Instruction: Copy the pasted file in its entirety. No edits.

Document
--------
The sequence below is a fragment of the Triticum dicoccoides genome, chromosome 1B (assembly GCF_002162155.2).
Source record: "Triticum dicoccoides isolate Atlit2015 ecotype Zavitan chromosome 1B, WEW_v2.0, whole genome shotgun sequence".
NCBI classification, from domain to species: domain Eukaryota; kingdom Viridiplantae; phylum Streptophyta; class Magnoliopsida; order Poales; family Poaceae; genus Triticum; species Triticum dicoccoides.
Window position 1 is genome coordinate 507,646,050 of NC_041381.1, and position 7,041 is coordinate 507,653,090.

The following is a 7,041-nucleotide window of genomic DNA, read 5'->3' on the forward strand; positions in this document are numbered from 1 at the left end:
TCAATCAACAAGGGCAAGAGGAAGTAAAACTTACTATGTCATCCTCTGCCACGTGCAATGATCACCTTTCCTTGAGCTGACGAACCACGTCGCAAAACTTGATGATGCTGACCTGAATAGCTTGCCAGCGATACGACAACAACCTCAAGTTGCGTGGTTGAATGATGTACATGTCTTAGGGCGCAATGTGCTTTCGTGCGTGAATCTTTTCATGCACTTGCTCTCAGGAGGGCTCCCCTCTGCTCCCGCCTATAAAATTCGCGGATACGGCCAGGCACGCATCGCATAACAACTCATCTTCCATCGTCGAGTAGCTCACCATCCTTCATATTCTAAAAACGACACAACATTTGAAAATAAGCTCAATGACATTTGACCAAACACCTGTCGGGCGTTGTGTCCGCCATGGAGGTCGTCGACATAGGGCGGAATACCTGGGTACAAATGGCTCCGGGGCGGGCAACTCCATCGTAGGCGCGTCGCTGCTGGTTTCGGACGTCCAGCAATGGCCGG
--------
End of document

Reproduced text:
The sequence below is a fragment of the Triticum dicoccoides genome, chromosome 1B (assembly GCF_002162155.2).
Source record: "Triticum dicoccoides isolate Atlit2015 ecotype Zavitan chromosome 1B, WEW_v2.0, whole genome shotgun sequence".
NCBI classification, from domain to species: domain Eukaryota; kingdom Viridiplantae; phylum Streptophyta; class Magnoliopsida; order Poales; family Poaceae; genus Triticum; species Triticum dicoccoides.
Window position 1 is genome coordinate 507,646,050 of NC_041381.1, and position 7,041 is coordinate 507,653,090.

The following is a 7,041-nucleotide window of genomic DNA, read 5'->3' on the forward strand; positions in this document are numbered from 1 at the left end:
TCAATCAACAAGGGCAAGAGGAAGTAAAACTTACTATGTCATCCTCTGCCACGTGCAATGATCACCTTTCCTTGAGCTGACGAACCACGTCGCAAAACTTGATGATGCTGACCTGAATAGCTTGCCAGCGATACGACAACAACCTCAAGTTGCGTGGTTGAATGATGTACATGTCTTAGGGCGCAATGTGCTTTCGTGCGTGAATCTTTTCATGCACTTGCTCTCAGGAGGGCTCCCCTCTGCTCCCGCCTATAAAATTCGCGGATACGGCCAGGCACGCATCGCATAACAACTCATCTTCCATCGTCGAGTAGCTCACCATCCTTCATATTCTAAAAACGACACAACATTTGAAAATAAGCTCAATGACATTTGACCAAACACCTGTCGGGCGTTGTGTCCGCCATGGAGGTCGTCGACATAGGGCGGAATACCTGGGTACAAATGGCTCCGGGGCGGGCAACTCCATCGTAGGCGCGTCGCTGCTGGTTTCGGACGTCCAGCAATGGCCGG